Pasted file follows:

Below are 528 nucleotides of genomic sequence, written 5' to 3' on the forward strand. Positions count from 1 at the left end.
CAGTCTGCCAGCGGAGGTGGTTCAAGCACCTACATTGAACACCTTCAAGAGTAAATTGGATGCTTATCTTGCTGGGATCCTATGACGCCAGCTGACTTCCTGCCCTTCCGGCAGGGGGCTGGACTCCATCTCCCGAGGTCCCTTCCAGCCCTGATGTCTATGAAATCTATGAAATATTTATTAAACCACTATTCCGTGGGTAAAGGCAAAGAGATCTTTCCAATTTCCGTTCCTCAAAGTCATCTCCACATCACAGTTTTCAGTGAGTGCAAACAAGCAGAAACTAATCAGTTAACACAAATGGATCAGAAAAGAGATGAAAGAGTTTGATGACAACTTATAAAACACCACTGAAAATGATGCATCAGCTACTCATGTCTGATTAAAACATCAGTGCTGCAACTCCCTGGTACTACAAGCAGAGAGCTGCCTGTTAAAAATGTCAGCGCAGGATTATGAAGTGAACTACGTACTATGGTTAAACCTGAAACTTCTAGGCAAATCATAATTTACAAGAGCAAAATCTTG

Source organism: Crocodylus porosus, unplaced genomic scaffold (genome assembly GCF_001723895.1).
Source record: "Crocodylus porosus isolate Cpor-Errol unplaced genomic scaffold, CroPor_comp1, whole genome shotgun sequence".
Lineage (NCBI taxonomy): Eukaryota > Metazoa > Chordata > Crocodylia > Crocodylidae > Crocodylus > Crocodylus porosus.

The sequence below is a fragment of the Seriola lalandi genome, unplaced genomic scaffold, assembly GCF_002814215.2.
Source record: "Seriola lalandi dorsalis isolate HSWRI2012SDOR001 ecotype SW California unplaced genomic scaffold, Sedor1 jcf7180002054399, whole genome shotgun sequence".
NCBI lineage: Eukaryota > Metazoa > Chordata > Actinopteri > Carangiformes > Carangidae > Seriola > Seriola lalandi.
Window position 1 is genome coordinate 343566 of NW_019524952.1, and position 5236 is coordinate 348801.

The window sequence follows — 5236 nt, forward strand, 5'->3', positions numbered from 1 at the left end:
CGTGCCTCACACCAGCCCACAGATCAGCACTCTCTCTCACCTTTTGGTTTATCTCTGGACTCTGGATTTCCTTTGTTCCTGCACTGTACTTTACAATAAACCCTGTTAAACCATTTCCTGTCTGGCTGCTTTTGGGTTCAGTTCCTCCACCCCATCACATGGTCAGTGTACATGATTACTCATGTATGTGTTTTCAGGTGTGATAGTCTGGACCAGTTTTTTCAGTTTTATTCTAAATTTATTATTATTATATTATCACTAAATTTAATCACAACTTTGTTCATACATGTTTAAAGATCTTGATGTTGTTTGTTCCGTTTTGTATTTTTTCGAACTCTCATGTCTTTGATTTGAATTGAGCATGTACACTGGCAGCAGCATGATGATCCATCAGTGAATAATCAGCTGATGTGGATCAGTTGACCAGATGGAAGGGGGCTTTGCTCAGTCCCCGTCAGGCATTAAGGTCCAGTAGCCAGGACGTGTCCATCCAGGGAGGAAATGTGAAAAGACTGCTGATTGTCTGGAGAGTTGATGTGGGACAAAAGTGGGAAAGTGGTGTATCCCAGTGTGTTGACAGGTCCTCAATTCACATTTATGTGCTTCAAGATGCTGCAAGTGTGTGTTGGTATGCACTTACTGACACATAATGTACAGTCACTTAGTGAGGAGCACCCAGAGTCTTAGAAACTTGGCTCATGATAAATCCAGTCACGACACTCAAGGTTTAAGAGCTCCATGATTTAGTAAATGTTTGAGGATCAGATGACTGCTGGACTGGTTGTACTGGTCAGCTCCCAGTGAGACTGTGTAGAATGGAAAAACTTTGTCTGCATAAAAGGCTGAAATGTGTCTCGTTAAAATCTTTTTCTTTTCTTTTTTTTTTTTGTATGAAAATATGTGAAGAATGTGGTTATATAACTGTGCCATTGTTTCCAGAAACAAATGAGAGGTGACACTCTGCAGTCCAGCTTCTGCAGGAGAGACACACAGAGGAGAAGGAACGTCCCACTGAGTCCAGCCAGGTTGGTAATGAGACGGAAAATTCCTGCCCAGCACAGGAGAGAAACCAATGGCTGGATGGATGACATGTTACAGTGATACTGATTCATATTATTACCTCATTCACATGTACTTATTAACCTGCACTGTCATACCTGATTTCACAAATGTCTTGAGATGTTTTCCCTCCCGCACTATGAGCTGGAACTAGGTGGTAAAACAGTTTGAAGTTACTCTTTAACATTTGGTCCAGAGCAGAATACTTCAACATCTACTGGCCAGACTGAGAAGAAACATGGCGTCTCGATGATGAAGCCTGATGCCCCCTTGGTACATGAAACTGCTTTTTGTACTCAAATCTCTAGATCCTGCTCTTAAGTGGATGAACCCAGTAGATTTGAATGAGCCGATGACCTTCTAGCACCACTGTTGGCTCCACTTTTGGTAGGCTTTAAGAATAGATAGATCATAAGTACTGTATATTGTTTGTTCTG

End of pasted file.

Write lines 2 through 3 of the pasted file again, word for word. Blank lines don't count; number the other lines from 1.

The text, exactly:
CAGTCTGCCAGCGGAGGTGGTTCAAGCACCTACATTGAACACCTTCAAGAGTAAATTGGATGCTTATCTTGCTGGGATCCTATGACGCCAGCTGACTTCCTGCCCTTCCGGCAGGGGGCTGGACTCCATCTCCCGAGGTCCCTTCCAGCCCTGATGTCTATGAAATCTATGAAATATTTATTAAACCACTATTCCGTGGGTAAAGGCAAAGAGATCTTTCCAATTTCCGTTCCTCAAAGTCATCTCCACATCACAGTTTTCAGTGAGTGCAAACAAGCAGAAACTAATCAGTTAACACAAATGGATCAGAAAAGAGATGAAAGAGTTTGATGACAACTTATAAAACACCACTGAAAATGATGCATCAGCTACTCATGTCTGATTAAAACATCAGTGCTGCAACTCCCTGGTACTACAAGCAGAGAGCTGCCTGTTAAAAATGTCAGCGCAGGATTATGAAGTGAACTACGTACTATGGTTAAACCTGAAACTTCTAGGCAAATCATAATTTACAAGAGCAAAATCTTG

Source organism: Crocodylus porosus, unplaced genomic scaffold (genome assembly GCF_001723895.1).